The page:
Display Settings:

Format

Send to:

Choose Destination
See comment in PubMed Commons below
Memory. 2004 Jan;12(1):14-26.

When a lie becomes the truth: the effects of self-generated misinformation on eyewitness memory.

Author information

  • Department of Psychological Science, Ball State University, Muncie, IN 47306, USA. kpickel@bsu.edu

Abstract

This research investigated whether generating misinformation impairs memory for actual information. After watching a videotaped robbery, some witnesses were interviewed about it, but others did not rehearse the event details. One week later, the witnesses tried to remember the robber's appearance. In Experiment 1, those who fabricated a description of the robber during the interview and those who did not rehearse remembered fewer correct details than did truthful witnesses or those who fabricated about another person. Witnesses who fabricated about the robber also reported more incorrect details than did truthful or non-interviewed witnesses. In Experiment 2, witnesses who fabricated about the robber performed as poorly on the memory test as did witnesses who answered interview questions using false information prepared for them. In both experiments deceptive witnesses sometimes reported invented details on the memory test, suggesting that they may have come to believe some fabrications.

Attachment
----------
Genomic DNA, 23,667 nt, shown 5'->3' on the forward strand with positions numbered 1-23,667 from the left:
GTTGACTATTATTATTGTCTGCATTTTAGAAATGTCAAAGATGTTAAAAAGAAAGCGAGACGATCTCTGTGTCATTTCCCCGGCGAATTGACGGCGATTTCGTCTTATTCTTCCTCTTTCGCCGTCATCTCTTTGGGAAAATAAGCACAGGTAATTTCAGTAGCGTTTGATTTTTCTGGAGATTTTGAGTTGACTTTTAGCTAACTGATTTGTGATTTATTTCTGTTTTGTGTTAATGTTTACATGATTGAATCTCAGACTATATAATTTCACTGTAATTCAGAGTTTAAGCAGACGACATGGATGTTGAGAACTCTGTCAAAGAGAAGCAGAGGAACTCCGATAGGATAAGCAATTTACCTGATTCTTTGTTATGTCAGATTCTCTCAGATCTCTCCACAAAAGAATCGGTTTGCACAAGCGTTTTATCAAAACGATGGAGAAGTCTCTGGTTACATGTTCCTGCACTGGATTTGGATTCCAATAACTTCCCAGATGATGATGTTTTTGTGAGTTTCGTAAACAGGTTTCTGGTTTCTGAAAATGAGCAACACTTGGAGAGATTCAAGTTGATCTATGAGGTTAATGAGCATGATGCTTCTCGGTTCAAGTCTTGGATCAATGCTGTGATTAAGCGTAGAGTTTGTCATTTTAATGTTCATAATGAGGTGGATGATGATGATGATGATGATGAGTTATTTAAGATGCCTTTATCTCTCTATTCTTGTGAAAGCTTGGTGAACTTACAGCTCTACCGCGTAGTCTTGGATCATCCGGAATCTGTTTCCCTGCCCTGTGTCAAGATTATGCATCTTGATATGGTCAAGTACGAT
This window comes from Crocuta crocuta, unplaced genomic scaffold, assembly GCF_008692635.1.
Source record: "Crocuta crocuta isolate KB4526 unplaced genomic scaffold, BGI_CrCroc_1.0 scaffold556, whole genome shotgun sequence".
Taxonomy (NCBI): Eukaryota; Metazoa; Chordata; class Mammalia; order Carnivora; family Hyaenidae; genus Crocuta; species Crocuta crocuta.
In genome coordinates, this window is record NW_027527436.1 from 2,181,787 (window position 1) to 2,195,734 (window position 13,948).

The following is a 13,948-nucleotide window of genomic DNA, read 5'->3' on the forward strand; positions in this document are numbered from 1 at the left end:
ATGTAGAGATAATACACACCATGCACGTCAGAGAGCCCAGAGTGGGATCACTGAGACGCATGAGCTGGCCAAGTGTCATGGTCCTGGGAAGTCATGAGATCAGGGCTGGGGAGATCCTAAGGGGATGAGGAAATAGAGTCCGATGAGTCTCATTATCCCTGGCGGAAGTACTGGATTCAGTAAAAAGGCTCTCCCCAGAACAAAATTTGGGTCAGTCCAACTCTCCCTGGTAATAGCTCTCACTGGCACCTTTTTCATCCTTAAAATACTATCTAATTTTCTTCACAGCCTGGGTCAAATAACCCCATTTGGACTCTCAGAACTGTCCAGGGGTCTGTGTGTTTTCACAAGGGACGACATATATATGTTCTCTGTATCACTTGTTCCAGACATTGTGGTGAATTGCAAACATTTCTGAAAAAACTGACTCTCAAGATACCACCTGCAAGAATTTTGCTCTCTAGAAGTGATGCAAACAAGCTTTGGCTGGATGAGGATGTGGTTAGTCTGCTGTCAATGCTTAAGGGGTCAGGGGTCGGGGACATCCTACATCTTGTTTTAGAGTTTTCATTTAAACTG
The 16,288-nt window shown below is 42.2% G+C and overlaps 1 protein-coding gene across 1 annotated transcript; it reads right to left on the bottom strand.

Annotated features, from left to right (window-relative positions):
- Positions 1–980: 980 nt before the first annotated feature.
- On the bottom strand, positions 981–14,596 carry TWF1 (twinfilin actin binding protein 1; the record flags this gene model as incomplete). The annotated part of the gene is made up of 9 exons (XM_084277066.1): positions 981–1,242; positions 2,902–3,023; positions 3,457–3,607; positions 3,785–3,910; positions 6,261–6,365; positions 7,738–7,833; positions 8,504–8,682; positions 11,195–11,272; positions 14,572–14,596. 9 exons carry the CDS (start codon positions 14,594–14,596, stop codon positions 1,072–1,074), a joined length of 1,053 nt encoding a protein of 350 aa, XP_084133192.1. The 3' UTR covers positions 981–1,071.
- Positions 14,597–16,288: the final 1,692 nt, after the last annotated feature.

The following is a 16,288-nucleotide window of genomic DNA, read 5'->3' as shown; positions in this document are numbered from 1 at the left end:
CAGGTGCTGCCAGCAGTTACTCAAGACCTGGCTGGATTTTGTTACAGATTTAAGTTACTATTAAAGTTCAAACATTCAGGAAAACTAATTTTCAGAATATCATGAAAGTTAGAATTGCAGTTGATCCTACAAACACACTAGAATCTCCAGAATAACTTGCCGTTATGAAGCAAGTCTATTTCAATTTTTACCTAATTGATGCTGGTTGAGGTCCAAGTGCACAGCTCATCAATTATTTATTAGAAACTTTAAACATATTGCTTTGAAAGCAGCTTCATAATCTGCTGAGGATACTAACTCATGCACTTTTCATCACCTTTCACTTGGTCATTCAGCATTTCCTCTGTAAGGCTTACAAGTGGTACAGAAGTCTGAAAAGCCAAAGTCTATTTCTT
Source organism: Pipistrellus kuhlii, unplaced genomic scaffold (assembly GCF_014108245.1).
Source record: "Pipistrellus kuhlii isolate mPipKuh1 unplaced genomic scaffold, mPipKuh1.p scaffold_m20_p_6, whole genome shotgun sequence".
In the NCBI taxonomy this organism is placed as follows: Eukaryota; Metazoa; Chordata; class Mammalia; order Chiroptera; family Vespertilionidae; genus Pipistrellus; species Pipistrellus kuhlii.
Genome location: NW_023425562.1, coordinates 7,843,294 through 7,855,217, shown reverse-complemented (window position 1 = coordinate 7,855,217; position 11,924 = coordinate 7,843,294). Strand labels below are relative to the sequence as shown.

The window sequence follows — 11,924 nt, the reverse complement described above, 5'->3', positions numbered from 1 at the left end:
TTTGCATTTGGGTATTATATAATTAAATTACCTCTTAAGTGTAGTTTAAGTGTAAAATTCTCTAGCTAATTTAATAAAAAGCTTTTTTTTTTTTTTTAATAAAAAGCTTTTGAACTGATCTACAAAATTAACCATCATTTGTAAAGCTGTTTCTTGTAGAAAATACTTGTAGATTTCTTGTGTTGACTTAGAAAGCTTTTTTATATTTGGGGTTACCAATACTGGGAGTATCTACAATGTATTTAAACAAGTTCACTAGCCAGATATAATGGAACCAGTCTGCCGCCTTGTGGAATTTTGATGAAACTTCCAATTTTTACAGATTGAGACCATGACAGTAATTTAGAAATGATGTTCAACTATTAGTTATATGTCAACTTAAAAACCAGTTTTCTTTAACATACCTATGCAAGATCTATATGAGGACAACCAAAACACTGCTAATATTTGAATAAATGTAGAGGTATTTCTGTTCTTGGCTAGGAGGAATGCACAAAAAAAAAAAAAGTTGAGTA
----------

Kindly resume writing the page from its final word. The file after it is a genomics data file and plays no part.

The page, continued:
PMID:
15098618
[PubMed - indexed for MEDLINE]
PubMed Commons home

PubMed Commons

0 comments
How to join PubMed Commons

    Supplemental Content

    Full text links

    Icon for Atypon
    Loading ...
    Write to the Help Desk